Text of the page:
and other non-condensable gases, so steam can achieve maximum heat and boilers don't become clogged.

Bud Stickle, 59, who has been president for 31 of his 36 years with the company, discusses its past and future flanked by
his 31-year-old son, Chad, the company's vice president, and his 80-year-old uncle, Fred, who has been with the company
six decades and still runs the repair division.

With Bud's other son, Michael, 40, managing the office, and Chad progressing through the ranks, the company appears to
have steady leadership through a sixth generation.

Hooked by Indiana's hard water

The company's founder and his family came to Indianapolis in search of the "crossroads of America," and the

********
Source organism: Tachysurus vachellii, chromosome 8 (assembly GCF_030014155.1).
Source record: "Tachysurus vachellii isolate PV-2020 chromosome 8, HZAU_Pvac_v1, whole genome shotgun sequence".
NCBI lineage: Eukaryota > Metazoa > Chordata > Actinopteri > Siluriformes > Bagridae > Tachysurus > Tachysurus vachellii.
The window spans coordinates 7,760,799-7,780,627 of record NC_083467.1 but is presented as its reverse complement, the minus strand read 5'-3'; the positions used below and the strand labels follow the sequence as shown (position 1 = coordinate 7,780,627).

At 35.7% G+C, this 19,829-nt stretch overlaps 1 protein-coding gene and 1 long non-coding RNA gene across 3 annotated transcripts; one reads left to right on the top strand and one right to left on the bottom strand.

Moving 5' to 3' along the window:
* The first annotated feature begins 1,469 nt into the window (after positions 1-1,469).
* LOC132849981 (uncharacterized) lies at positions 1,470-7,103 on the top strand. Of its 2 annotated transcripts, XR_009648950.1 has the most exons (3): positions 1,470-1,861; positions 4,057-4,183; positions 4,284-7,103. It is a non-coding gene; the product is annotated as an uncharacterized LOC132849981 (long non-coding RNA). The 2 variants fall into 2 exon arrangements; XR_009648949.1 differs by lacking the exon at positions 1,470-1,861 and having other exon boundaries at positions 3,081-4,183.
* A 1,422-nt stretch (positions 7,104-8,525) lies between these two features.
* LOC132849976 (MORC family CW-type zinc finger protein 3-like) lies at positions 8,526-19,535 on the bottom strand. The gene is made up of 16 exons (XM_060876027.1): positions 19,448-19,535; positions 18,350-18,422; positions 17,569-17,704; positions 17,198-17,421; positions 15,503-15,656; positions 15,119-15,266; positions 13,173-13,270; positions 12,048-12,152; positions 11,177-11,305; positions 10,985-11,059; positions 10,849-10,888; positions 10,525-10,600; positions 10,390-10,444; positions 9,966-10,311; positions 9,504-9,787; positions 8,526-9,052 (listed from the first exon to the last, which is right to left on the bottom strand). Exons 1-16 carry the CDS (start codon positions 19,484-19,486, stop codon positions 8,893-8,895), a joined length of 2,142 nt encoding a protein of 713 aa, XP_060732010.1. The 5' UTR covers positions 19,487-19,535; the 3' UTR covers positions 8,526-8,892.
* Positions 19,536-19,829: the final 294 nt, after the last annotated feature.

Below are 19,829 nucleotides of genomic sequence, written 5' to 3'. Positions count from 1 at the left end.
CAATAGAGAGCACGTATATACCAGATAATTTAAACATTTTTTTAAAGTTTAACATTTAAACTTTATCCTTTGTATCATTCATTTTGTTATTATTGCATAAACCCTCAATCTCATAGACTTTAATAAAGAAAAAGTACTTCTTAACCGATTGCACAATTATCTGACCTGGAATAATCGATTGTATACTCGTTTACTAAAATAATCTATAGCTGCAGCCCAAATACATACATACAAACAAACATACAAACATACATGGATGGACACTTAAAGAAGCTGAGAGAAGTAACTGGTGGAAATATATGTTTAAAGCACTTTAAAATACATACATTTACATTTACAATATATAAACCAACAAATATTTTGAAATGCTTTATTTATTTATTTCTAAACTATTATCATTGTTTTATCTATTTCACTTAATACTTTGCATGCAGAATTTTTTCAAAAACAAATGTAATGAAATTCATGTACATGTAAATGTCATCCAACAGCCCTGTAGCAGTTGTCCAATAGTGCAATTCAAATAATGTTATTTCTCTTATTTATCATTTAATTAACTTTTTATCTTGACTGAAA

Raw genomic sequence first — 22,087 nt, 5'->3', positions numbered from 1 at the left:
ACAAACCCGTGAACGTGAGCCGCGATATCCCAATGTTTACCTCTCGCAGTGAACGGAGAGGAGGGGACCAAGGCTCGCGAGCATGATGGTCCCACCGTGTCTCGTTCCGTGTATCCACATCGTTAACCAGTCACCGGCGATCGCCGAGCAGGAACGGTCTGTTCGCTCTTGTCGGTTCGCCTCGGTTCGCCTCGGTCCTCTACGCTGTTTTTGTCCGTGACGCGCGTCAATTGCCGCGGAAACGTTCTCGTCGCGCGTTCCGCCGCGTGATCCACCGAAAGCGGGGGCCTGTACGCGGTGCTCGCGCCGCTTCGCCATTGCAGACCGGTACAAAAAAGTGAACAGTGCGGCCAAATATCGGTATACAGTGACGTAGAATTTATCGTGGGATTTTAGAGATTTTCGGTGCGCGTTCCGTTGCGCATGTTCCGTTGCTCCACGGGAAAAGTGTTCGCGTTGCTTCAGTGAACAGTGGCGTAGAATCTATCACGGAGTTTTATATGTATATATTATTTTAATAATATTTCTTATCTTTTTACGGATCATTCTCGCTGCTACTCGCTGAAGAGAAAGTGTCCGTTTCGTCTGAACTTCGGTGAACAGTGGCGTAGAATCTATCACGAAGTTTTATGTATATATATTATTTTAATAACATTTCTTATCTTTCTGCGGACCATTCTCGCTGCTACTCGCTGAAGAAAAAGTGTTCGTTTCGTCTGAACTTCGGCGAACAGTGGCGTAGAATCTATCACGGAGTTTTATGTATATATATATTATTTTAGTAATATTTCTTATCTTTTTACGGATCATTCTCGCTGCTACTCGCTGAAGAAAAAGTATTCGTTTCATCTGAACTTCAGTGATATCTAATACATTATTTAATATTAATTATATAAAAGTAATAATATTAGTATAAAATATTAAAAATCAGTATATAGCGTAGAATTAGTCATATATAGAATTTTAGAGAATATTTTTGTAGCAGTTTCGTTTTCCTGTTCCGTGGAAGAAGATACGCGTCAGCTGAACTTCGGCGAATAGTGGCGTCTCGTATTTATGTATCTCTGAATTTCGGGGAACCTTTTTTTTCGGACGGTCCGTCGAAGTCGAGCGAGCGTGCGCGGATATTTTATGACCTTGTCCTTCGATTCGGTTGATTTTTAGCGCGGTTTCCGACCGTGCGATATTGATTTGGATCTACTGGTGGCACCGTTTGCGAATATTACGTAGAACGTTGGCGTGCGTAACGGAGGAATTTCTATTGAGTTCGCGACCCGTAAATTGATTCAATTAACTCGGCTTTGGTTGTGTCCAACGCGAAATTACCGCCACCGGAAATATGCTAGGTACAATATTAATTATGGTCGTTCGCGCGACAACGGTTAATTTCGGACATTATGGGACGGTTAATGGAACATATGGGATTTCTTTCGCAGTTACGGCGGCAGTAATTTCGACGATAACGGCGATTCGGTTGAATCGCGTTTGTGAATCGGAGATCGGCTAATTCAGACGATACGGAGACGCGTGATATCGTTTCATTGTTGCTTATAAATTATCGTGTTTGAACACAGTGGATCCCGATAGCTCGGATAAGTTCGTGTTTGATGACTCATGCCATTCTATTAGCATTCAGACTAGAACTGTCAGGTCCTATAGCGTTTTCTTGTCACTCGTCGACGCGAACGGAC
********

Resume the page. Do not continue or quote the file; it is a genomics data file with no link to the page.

nation's most impure water.

"They needed a market that had hard water, and no place has more impurities in its water than here," Bud Stickle
said. "They thought, 'If we can make [the technology] work here, we can make it work anywhere.'"

The Stickles made a name for themselves in the late 1800s operating a sawmill in Sandgate, Vt. For years, they put up with
impurities in the water, which clogged the steam lines that powered the giant saw blade.

The Stickles responded by pioneering water purification methods that are now employed in almost every boiler room in North
America, said Bruce High, plant manager of the Wade Utility Plant at Purdue University.

"You can't just take water out of the ground or a river and turn it into steam," he said. "At the pressure
and temperatures it takes to turn water into steam, any contaminant can clog the system."